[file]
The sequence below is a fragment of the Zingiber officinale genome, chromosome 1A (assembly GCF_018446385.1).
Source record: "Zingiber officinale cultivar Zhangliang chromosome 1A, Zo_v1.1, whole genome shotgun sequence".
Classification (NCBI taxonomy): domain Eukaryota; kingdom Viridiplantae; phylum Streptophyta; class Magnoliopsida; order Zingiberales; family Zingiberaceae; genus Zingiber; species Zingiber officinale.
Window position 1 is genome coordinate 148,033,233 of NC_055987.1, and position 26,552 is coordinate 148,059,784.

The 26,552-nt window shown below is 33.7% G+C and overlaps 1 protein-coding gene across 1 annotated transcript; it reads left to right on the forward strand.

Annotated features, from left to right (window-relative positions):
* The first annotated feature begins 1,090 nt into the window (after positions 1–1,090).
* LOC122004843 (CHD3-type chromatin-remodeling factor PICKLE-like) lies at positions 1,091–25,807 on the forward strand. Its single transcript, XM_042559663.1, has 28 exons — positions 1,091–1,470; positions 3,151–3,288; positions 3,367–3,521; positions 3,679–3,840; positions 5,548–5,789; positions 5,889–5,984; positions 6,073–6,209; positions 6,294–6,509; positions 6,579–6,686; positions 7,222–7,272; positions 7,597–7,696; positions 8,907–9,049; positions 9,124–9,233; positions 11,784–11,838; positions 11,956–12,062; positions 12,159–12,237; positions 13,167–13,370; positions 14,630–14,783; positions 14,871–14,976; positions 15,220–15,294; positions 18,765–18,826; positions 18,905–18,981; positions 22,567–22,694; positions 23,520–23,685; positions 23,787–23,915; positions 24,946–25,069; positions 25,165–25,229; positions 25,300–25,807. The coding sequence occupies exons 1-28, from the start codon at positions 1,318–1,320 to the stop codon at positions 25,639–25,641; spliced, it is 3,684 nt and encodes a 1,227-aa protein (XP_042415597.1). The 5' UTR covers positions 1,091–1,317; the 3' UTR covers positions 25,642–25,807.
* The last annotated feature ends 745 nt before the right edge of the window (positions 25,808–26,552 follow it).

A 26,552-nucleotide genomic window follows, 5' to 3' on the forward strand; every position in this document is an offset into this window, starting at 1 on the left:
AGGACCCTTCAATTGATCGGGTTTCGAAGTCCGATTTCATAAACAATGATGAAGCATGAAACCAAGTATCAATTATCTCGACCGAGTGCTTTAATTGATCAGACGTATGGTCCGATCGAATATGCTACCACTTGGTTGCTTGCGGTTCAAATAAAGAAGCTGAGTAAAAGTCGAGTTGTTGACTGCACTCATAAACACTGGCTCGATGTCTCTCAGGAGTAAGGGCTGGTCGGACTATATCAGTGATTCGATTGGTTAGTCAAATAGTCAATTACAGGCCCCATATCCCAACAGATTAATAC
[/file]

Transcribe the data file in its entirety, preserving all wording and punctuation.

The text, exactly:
The sequence below is a fragment of the Zingiber officinale genome, chromosome 1A (assembly GCF_018446385.1).
Source record: "Zingiber officinale cultivar Zhangliang chromosome 1A, Zo_v1.1, whole genome shotgun sequence".
Classification (NCBI taxonomy): domain Eukaryota; kingdom Viridiplantae; phylum Streptophyta; class Magnoliopsida; order Zingiberales; family Zingiberaceae; genus Zingiber; species Zingiber officinale.
Window position 1 is genome coordinate 148,033,233 of NC_055987.1, and position 26,552 is coordinate 148,059,784.

The 26,552-nt window shown below is 33.7% G+C and overlaps 1 protein-coding gene across 1 annotated transcript; it reads left to right on the forward strand.

Annotated features, from left to right (window-relative positions):
* The first annotated feature begins 1,090 nt into the window (after positions 1–1,090).
* LOC122004843 (CHD3-type chromatin-remodeling factor PICKLE-like) lies at positions 1,091–25,807 on the forward strand. Its single transcript, XM_042559663.1, has 28 exons — positions 1,091–1,470; positions 3,151–3,288; positions 3,367–3,521; positions 3,679–3,840; positions 5,548–5,789; positions 5,889–5,984; positions 6,073–6,209; positions 6,294–6,509; positions 6,579–6,686; positions 7,222–7,272; positions 7,597–7,696; positions 8,907–9,049; positions 9,124–9,233; positions 11,784–11,838; positions 11,956–12,062; positions 12,159–12,237; positions 13,167–13,370; positions 14,630–14,783; positions 14,871–14,976; positions 15,220–15,294; positions 18,765–18,826; positions 18,905–18,981; positions 22,567–22,694; positions 23,520–23,685; positions 23,787–23,915; positions 24,946–25,069; positions 25,165–25,229; positions 25,300–25,807. The coding sequence occupies exons 1-28, from the start codon at positions 1,318–1,320 to the stop codon at positions 25,639–25,641; spliced, it is 3,684 nt and encodes a 1,227-aa protein (XP_042415597.1). The 5' UTR covers positions 1,091–1,317; the 3' UTR covers positions 25,642–25,807.
* The last annotated feature ends 745 nt before the right edge of the window (positions 25,808–26,552 follow it).

A 26,552-nucleotide genomic window follows, 5' to 3' on the forward strand; every position in this document is an offset into this window, starting at 1 on the left:
AGGACCCTTCAATTGATCGGGTTTCGAAGTCCGATTTCATAAACAATGATGAAGCATGAAACCAAGTATCAATTATCTCGACCGAGTGCTTTAATTGATCAGACGTATGGTCCGATCGAATATGCTACCACTTGGTTGCTTGCGGTTCAAATAAAGAAGCTGAGTAAAAGTCGAGTTGTTGACTGCACTCATAAACACTGGCTCGATGTCTCTCAGGAGTAAGGGCTGGTCGGACTATATCAGTGATTCGATTGGTTAGTCAAATAGTCAATTACAGGCCCCATATCCCAACAGATTAATAC